The Hill Country Alliance
The Hill Country Alliance (HCA) is a nonprofit organization whose purpose is to raise public awareness and build community support around the need to preserve the natural resources and heritage of the Central Texas Hill Country.
HCA is an “amazing organization which connects fragmented groups of folks who share a common energy, and then lets the sparks fly and new life come into important topics affecting the Hill Country.” ~ Paul Sumrall, Rice Construction Company, HCA Advisory Board Member, Blanco County; November, 2011
HCA Program Areas
Since the beginning, the Hill Country Alliance’s primary activity has been to reach out to inform citizens about current issues relating to growth and development in the Texas Hill Country. As our region has experienced growing pains, we’ve been able to help individuals and community groups by sharing resources and information. We host community meetings about current issues and participate in many regional planning activities. More than just leading the conversation, HCA is inspiring action. Our four program areas are how we maintain strategic focus and align our work within the region.
In addition to our work as a standalone organization, HCA has stepped up to serve as the backbone organization for the Texas Hill Country Conservation Network (THCCN/the Network), a coalition of organizations and agencies that have come together to advance shared goals for conservation of the Texas Hill Country.
Thirteen Texas rivers begin in the Hill Country and provide water for millions of downstream neighbors.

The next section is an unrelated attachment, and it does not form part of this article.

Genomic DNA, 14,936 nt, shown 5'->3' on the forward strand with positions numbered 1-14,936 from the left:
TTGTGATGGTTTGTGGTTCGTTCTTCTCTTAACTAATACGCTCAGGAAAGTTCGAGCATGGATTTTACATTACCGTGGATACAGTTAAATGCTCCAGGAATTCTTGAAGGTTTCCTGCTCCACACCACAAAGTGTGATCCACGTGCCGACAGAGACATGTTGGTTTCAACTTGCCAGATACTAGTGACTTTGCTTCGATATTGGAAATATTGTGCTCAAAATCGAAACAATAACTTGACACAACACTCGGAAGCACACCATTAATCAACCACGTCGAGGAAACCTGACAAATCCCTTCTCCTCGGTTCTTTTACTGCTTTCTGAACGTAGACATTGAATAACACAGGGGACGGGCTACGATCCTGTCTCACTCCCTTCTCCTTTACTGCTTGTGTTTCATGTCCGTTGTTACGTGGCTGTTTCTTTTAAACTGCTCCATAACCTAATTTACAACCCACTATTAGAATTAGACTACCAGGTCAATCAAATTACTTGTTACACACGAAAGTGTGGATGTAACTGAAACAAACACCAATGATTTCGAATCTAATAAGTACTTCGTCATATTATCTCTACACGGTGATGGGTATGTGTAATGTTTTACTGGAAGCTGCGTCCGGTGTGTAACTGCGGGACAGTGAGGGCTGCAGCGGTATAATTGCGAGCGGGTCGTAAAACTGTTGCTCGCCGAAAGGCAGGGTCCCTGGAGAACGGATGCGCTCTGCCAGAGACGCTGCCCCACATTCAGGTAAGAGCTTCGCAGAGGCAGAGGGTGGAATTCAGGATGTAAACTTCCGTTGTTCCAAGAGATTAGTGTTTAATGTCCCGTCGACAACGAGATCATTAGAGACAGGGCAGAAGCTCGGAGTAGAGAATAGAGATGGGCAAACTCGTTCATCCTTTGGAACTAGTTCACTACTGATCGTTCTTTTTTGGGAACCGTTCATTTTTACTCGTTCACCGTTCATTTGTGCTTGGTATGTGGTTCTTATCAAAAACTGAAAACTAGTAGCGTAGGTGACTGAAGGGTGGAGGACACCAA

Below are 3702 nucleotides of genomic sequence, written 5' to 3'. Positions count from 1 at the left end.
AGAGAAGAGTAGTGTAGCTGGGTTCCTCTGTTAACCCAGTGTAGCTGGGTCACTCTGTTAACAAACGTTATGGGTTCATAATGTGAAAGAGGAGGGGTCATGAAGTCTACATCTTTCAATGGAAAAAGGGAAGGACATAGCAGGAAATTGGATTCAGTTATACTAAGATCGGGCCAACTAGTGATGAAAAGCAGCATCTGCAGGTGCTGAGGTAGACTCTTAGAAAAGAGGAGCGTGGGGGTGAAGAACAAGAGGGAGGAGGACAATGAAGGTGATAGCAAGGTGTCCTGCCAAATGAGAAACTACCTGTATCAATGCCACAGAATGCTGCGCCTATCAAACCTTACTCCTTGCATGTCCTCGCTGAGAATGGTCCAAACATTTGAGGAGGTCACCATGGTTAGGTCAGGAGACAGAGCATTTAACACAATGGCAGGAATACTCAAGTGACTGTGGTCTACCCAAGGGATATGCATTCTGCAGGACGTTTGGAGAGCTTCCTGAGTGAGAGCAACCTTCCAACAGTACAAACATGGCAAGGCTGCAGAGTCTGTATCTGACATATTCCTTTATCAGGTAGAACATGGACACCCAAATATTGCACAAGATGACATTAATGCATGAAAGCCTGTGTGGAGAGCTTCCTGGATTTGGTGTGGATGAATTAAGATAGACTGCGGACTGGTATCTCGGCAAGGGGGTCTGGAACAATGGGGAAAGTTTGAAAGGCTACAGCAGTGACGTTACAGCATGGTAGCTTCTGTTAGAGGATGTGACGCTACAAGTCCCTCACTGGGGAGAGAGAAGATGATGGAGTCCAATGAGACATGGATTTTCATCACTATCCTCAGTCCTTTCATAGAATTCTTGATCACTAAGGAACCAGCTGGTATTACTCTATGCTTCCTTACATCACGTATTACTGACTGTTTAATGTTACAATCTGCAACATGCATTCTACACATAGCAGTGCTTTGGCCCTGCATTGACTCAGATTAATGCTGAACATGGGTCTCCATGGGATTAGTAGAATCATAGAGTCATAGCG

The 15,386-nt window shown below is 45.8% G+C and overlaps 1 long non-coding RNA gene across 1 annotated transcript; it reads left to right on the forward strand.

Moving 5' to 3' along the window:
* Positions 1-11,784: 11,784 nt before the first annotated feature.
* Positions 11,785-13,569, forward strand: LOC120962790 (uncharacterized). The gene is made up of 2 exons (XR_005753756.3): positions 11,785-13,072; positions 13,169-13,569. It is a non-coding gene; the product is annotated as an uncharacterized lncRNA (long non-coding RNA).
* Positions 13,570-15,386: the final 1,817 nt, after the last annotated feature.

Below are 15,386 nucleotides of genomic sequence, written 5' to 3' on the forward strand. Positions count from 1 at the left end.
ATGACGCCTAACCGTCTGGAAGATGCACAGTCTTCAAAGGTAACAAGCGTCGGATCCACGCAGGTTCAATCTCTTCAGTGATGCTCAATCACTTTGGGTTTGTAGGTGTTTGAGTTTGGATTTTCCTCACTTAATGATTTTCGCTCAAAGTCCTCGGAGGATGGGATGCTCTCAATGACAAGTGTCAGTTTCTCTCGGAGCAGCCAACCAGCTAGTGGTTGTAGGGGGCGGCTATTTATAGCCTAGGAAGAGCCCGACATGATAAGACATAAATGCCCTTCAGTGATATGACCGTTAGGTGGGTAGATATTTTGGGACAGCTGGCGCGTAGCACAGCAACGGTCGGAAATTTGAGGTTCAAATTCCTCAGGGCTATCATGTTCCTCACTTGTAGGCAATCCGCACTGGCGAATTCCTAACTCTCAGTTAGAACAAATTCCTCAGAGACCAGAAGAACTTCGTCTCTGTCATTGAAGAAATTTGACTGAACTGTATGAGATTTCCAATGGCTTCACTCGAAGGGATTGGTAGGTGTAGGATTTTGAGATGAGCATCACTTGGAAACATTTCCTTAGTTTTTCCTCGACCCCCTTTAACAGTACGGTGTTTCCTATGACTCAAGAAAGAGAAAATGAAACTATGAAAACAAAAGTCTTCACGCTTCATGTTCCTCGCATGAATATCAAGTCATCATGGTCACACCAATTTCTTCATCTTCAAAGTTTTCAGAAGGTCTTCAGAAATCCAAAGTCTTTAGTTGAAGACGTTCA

As our region grows, our demands on limited aquifer resources threaten to dry up wells and springs that support the creeks and rivers of the Hill Country. Policy disconnects make it difficult to protect the region’s water supplies.
The Hill Country Alliance (HCA) works to address state-wide policy concerns about the management of surface water and groundwater. We support local groundwater management by elected district boards, and we respond to water quality threats. We promote land and water conservation and water infrastructure alternatives like rainwater harvesting and net zero water development. We advance sound science in groundwater decision-making and planning.Learn more about the Water Program
Texas is losing heritage ranch lands faster than any other state in the country.
As ranch lands are divided and urban development pushes further into the rural Hill Country, we are losing wildlife habitat, healthy watershed function, open spaces and scenic vistas – the very things for which the region is known and loved.